Monday, June 17, 2013

Room 237

On the surface, Room 237 looks maddening; a collection of, to put it lightly, unorthodox interpretations of Stanley Kubrick's film adaptation of The Shining. The movie itself is fairly well-crafted, aside from an overreliance on gimmicky images (images of frightened movie audiences while discussing scary scenes, etc.) The narration of the subjects is juxtaposed nicely over scenes from The Shining, without ever showing the people being interviewed, which is a nice touch. It lets the theories, however odd they may be, stand on their own, and gives the odd ideas an otherworldliness that's very appropriate. While the premise makes the film sound like an exercise in enduring crazy ideas, Room 237 ultimately emerges as a fascinating look at how people think and how our own biases and experiences shape our perceptions and interpretations of art.
The theories about The Shining put forth in this documentary range from the mildly quirky (one sees it as an allegory for the European genocide of Native Americans, another sees a metaphor for the Holocaust) to the downright bizarre (a metaphor for the myth of the Minotaur, and Kubrick's confession that he helped fake the Apollo moon landing).
As Chuck Klosterman writes in his take on Room 237, this type of approach, which he calls "immersion criticism", wouldn't work with just any film. But The Shining was directed by Stanley Kubrick, who was not only reclusive and non-forthcoming when discussing his work (leaving much open to interpretation without input from the source), but was also notoriously meticulous about what went on screen. Actors who worked with him have mentioned doing 60 to 80 takes of even inconsequential scenes (if they were lucky), and shoots that stretched far behind schedule (the shoot for The Shining took over a year). Very few actors worked with Kubrick more than once (Peter Sellers and Kirk Douglas are the only ones I can recall). This was a director who demanded that every detail in every shot be exactly to his liking. As a result, the theorists in Room 237 can be forgiven for finding perceived meaning in the little things.
The most interesting aspect of the film is that it serves as an insight into the thought and interpretation process. Kubrick's version of The Shining differs vastly from the original novel. Stephen King famously hated it, and, knowing this, one interviewee in the documentary puts forth one of the more convincing "hidden meanings." In the book, the car the Torrance family drives to the hotel was red. Kubrick has them in a yellow car, and while they're driving, they pass an accident on the road showing a red car badly damaged. This, the theory posits, was Kubrick's middle finger to King.
Something that's easy to lose track of while becoming oddly enthralled by all the theories (they're crazy, but you still want to see where they're going with it) is, all of the people interviewed are watching the same movie. The same images, dialogue and plot, interpreted in a variety of different and very strange ways. In a film, which is a combination of visual, literary and theatrical art, there are so many facets, any of which a viewer can latch onto and use as the bases of our interpretation of the film as a whole. Some people notice numbers; the Shining/Holocaust theorist concentrates in part of appearances of the number 42, including 237, which, when multiplied, equals 42. Others notice images; the Minotaur theorist saw a picture that looked like a minotaur in the background in one scene and latched onto it, the "Kubrick faked the moon landing" theorist sees a scene of Danny wearing an "Apollo 11" shirt and builds his notion from there. Sometimes, we see something familiar; the Shining/Native American genocide theorist sees a box in the background bearing a Native American caricature and the name of a river near where he grew up, and from there sees other Native American motifs throughout the film, and builds his theory. The concept of seeing/perceiving one thing and building everything else around it has a name, confirmation bias, and it seems to be an innate part of human thought process. But, as Klosterman says, in the case of The Shining, the conspiratorial ideas put forth don't do any real harm, unlike political conspiracy theories. It's just a way, he says, of going deeper into an already mysterious film.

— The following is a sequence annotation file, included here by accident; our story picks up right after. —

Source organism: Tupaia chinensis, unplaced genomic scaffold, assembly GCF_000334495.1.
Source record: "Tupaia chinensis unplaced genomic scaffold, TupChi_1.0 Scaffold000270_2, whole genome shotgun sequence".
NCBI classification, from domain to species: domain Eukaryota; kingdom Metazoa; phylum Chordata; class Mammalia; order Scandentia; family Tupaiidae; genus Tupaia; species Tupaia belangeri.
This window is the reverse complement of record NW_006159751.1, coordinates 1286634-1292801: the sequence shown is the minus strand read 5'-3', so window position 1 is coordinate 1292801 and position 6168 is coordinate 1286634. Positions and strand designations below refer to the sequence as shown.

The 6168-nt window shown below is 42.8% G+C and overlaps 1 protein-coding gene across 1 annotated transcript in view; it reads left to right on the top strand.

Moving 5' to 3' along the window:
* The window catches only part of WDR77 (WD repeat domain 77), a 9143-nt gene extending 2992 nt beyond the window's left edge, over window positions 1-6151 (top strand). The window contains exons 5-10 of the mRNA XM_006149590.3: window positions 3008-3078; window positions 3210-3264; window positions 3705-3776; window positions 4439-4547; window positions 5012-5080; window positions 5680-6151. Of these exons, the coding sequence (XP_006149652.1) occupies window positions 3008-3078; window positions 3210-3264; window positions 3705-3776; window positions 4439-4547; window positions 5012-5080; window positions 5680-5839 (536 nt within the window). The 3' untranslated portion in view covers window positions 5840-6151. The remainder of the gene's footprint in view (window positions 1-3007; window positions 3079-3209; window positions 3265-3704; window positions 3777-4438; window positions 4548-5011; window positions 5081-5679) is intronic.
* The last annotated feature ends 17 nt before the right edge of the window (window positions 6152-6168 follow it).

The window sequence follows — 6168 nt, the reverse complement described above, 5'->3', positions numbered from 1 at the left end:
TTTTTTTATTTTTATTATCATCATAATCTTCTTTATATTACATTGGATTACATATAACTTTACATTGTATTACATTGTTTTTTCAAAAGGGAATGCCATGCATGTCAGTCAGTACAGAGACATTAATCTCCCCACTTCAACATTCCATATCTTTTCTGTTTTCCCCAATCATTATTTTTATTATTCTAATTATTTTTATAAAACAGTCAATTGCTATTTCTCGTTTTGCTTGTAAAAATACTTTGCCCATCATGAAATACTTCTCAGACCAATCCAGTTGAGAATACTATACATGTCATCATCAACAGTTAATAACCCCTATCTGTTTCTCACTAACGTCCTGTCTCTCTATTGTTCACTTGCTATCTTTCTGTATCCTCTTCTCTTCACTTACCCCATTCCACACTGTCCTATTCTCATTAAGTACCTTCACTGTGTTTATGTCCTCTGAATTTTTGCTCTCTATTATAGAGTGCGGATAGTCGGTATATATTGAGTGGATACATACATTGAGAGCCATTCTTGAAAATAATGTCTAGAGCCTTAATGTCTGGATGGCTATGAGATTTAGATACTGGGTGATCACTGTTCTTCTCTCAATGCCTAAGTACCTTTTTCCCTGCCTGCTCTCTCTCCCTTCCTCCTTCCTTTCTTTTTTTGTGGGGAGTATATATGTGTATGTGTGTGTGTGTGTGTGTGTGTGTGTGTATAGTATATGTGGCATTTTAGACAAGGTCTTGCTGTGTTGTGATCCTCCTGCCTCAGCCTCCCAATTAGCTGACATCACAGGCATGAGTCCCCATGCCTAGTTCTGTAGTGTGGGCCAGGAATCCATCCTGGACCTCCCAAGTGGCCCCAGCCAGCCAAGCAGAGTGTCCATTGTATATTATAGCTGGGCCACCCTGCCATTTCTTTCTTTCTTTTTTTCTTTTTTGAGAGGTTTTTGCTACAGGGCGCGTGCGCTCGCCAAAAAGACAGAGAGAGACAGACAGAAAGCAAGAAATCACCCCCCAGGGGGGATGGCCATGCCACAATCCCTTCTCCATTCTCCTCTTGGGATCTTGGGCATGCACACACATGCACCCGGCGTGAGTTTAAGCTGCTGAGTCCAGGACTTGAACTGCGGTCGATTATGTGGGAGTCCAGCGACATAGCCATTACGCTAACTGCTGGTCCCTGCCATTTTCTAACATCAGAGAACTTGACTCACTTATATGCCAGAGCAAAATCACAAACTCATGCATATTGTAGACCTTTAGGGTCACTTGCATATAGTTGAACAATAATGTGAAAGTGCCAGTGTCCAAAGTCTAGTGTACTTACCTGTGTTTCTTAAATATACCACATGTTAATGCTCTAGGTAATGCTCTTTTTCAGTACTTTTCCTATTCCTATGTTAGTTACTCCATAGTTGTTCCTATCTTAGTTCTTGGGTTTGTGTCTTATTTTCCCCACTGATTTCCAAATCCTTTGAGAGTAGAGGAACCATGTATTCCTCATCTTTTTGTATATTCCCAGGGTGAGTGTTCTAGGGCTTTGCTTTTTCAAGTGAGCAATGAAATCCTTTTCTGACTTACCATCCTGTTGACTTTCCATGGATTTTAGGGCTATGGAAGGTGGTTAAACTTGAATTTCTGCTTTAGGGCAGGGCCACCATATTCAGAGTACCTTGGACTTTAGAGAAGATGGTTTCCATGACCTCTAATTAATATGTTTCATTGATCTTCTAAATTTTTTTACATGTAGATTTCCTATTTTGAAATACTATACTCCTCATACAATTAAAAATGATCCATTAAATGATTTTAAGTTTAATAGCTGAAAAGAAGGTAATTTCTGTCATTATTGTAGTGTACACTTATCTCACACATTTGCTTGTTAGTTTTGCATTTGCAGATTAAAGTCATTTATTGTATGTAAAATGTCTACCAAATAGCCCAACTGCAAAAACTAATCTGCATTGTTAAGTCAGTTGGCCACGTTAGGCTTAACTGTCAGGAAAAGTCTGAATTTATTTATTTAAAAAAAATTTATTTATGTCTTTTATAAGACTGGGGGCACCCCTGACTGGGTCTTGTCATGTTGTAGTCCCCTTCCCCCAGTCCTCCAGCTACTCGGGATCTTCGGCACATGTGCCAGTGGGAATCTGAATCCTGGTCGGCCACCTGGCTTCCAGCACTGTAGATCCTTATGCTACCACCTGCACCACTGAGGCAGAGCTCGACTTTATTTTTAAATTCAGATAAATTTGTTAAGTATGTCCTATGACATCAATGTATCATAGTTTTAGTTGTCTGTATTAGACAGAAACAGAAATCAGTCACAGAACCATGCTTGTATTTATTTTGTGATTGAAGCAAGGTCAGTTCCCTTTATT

When watching Room 237, I had two thoughts. One, I wanted to watch The Shining again. Two, I noticed something new about The Shining, the prominence of the color red. There's a scene in a red bathroom, red furniture, and several characters wear red. Kubrick, a highly visual filmmaker, must have planned that, probably because red is a dramatic color evoking blood, and The Shining is a story of horror and bloodshed. Or maybe, taking things to the extremes of the theorists, all the red was a sign that the film was an allegory of Communism, or another element in the theory about Native Americans (who were called "red men"). Viewers may mock the subjects of Room 237 for their absurd ideas, but going down the rabbit hole of interpretation is easier than we'd like to admit.

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